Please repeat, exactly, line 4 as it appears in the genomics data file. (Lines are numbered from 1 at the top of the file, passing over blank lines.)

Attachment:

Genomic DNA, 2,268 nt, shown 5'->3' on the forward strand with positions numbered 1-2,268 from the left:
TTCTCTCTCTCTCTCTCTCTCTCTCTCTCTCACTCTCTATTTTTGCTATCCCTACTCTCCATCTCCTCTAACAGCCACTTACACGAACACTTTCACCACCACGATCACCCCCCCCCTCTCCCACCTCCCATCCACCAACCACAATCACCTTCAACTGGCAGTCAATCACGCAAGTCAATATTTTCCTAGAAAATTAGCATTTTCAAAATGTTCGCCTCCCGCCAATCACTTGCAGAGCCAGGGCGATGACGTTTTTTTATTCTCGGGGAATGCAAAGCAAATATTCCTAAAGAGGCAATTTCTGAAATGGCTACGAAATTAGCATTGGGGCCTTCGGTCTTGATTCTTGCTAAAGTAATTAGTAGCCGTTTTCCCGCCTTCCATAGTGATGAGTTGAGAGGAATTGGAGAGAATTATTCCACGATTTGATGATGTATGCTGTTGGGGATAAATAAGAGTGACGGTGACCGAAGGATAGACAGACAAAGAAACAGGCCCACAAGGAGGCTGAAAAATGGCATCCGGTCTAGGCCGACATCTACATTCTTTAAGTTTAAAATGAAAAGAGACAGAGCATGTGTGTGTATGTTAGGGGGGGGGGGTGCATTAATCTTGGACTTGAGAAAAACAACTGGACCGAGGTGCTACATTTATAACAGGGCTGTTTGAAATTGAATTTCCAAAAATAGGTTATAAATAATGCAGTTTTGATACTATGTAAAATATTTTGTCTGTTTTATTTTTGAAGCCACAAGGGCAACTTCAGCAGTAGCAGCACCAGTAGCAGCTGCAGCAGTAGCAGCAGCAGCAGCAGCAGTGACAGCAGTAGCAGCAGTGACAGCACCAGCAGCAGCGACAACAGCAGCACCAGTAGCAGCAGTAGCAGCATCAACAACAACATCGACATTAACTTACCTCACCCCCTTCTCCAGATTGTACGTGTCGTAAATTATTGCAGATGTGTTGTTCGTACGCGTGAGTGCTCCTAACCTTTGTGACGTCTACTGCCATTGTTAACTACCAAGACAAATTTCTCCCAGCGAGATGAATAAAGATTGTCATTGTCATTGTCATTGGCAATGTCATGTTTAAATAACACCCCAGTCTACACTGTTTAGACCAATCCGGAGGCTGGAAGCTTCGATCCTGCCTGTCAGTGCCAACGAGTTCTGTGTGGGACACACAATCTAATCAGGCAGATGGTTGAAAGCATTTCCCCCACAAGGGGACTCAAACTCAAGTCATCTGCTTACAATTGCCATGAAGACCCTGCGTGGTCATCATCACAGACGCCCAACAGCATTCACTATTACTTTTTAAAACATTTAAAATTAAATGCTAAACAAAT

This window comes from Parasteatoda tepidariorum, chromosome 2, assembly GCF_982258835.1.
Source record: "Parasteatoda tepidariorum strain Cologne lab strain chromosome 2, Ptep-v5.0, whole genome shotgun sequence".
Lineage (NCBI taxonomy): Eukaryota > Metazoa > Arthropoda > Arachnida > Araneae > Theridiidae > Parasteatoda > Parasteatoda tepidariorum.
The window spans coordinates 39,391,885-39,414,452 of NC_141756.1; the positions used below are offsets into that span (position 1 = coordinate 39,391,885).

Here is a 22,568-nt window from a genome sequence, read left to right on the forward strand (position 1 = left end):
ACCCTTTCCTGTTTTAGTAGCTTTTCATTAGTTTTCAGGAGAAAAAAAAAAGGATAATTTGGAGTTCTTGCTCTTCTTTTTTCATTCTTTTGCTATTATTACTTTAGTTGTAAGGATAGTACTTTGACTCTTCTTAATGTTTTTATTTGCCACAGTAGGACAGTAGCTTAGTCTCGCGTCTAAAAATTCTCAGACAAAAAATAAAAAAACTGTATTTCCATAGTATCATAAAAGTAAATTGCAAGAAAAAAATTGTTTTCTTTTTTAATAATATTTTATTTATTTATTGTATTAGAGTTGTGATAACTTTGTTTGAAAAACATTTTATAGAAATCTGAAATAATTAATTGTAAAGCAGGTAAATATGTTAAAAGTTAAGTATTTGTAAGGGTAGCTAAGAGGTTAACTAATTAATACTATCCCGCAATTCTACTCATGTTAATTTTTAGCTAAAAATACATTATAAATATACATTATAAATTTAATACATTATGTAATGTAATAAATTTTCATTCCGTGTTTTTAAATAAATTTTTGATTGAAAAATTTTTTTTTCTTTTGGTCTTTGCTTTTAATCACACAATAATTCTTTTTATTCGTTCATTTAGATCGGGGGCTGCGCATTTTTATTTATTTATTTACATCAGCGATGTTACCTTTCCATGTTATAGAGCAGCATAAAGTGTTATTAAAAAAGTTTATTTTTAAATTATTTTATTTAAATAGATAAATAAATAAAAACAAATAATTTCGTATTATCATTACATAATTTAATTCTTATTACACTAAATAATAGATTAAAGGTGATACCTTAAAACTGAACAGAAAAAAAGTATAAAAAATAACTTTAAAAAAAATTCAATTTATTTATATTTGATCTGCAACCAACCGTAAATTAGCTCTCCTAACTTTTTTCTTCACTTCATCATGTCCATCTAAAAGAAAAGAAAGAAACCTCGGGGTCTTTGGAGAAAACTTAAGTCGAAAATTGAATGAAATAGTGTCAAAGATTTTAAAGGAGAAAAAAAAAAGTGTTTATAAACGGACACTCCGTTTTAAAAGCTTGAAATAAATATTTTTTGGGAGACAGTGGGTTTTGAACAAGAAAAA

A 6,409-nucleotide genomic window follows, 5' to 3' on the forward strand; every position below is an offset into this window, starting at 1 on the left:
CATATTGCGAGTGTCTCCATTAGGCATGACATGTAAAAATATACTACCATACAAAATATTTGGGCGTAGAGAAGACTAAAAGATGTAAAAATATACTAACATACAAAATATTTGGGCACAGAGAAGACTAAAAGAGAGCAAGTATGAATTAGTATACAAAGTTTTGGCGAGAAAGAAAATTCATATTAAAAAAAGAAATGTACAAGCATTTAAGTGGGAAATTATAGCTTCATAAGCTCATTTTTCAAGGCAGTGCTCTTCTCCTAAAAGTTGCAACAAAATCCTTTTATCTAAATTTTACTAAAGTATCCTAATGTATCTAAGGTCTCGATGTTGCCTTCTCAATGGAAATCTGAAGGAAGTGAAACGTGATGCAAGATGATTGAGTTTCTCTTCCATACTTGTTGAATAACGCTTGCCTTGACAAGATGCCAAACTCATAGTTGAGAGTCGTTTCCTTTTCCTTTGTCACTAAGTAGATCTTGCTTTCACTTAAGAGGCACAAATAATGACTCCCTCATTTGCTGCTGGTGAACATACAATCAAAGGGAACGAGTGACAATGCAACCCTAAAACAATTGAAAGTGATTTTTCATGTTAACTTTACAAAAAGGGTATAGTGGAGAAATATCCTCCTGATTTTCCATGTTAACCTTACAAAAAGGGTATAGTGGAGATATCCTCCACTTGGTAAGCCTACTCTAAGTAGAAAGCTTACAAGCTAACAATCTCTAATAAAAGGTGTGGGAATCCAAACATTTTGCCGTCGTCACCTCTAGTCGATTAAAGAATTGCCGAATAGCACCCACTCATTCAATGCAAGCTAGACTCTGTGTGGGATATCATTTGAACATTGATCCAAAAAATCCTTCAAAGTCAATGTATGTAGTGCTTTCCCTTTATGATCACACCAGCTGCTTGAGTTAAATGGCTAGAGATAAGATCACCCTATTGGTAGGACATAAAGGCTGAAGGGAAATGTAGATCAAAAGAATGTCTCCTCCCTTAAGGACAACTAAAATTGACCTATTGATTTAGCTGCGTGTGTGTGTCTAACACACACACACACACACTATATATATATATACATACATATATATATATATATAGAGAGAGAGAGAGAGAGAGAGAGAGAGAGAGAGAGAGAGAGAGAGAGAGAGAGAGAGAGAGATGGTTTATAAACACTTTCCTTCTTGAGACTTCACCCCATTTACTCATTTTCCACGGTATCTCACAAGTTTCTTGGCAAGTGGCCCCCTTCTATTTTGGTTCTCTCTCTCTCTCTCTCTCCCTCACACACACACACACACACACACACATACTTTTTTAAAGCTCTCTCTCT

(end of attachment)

Source record: "Parasteatoda tepidariorum strain Cologne lab strain chromosome 2, Ptep-v5.0, whole genome shotgun sequence".